When Hillary met with the rest of the editorial team, it was all about Hillary. She talked constantly about her story ideas and gave others little chance to speak. When they did, Hillary found a million reasons why their ideas wouldn't work as well as hers. Soon Hillary, who believed she was the team's most valuable member, found herself off the lineup and out of a job.
Like many with AD/HD, Hillary didn't realize that succeeding on a team requires a heightened awareness of others. You have to be able to listen, contribute ideas and provide task support based on what you've heard. Remember, there is no "I" in teamwork.
Managing yourself and your own tasks is difficult enough when you have AD/HD. The added complexities of different personalities and interaction styles can be overwhelming. But these days, many companies prefer that people work in teams, because productivity exceeds the results of individuals working alone. If your company values and requires teamwork, here are important principles to keep in mind.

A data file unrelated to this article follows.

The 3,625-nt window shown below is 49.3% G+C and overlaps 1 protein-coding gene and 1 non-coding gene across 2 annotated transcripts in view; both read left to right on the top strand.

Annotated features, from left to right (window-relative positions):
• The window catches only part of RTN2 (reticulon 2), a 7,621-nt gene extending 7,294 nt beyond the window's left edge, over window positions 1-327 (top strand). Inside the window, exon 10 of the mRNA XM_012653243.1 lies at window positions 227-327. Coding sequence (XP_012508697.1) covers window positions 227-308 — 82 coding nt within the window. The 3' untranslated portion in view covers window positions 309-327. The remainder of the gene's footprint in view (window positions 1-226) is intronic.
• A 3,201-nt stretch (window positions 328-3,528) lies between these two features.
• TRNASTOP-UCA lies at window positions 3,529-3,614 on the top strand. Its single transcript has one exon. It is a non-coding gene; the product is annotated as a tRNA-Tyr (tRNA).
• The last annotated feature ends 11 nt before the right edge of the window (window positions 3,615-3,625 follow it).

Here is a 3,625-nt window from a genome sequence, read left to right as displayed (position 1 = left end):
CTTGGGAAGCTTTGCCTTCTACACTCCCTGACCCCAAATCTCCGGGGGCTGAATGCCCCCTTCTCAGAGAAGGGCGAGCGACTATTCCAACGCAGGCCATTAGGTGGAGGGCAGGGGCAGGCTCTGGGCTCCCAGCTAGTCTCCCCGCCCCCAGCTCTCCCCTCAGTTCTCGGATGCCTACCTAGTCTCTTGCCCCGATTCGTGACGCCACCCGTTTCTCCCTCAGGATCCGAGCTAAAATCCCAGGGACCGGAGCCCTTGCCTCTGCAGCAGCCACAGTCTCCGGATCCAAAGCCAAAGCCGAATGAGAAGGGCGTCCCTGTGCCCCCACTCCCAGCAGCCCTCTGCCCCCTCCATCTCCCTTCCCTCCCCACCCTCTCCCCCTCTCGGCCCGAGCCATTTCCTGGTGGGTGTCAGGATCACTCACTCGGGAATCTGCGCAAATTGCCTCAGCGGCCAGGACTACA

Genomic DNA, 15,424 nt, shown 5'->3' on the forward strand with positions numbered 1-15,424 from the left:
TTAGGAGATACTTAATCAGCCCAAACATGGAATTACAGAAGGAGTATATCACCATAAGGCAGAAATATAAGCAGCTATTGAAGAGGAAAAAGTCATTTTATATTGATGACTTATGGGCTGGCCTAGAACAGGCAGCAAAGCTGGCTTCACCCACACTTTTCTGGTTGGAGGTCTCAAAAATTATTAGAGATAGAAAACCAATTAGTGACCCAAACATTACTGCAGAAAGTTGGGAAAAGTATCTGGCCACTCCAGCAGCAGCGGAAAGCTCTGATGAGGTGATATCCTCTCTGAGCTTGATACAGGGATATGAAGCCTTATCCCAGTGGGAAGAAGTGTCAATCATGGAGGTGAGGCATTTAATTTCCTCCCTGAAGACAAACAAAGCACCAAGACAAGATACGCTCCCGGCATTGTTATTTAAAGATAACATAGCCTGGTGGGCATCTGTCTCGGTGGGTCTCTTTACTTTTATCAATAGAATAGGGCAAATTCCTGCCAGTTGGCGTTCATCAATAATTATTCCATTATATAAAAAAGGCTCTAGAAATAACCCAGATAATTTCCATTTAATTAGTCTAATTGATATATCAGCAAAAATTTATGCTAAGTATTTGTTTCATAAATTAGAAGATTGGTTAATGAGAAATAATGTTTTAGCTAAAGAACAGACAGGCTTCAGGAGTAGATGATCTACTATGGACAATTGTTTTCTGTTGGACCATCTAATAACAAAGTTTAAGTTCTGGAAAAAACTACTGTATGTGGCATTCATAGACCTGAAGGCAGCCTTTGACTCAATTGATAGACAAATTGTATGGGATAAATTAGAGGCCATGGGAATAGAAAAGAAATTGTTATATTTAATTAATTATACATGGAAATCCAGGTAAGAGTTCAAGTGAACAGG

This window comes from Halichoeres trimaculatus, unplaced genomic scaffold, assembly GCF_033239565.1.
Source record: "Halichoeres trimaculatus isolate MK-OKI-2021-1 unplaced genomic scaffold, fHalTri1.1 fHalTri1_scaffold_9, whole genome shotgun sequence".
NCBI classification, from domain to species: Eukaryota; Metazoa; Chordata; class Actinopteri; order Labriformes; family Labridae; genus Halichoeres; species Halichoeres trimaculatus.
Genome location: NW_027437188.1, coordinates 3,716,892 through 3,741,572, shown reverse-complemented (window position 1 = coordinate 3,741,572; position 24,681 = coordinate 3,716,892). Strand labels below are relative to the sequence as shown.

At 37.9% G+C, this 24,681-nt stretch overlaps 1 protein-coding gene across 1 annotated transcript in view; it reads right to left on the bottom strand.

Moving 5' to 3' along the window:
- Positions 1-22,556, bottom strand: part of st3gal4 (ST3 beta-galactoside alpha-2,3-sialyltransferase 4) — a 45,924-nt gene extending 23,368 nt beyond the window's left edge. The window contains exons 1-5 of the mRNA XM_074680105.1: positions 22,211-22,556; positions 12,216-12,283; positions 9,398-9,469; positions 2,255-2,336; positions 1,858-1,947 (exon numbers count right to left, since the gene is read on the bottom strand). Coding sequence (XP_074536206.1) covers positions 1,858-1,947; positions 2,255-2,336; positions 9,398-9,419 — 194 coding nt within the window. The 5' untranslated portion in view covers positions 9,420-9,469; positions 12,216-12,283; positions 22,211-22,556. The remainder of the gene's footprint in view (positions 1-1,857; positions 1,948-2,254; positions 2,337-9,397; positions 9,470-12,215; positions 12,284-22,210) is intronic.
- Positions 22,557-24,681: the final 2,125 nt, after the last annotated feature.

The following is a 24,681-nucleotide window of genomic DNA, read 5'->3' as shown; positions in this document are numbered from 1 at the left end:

Think about the team members and their feelings rather than just the task. If you get the task done, but injure relationships, you may not be successful in your job.
Thinking outside the box is one positive aspect of having AD/HD. Use it. Teams draw on the individual strengths of their members. Every team needs new ideas and new ways to proceed as well as people to carry out the tasks.
Energy management is critical. Try and schedule meetings at optimum times for your energy level and work style. If you are hyperactive, you may want to cram a meeting between two active tasks. If you are easily overwhelmed by too many words and activities, plan to have meetings after a period of quiet time.
Engage others in the discussion and listen carefully. Ask more about other peoples' ideas and opinions before sharing your own.
Encourage others. Be supportive of their ideas, even ideas that differ from your own. Building relationships by supporting co-workers will make you a valued team member.
Appreciate your unique gifts and talents as well as those of your co-workers. Lead with your strengths and encourage other team members to do the same. Cherish diversity rather than bemoaning what you or others are not. Not everyone is "detail oriented." Nor is everyone an "idea person."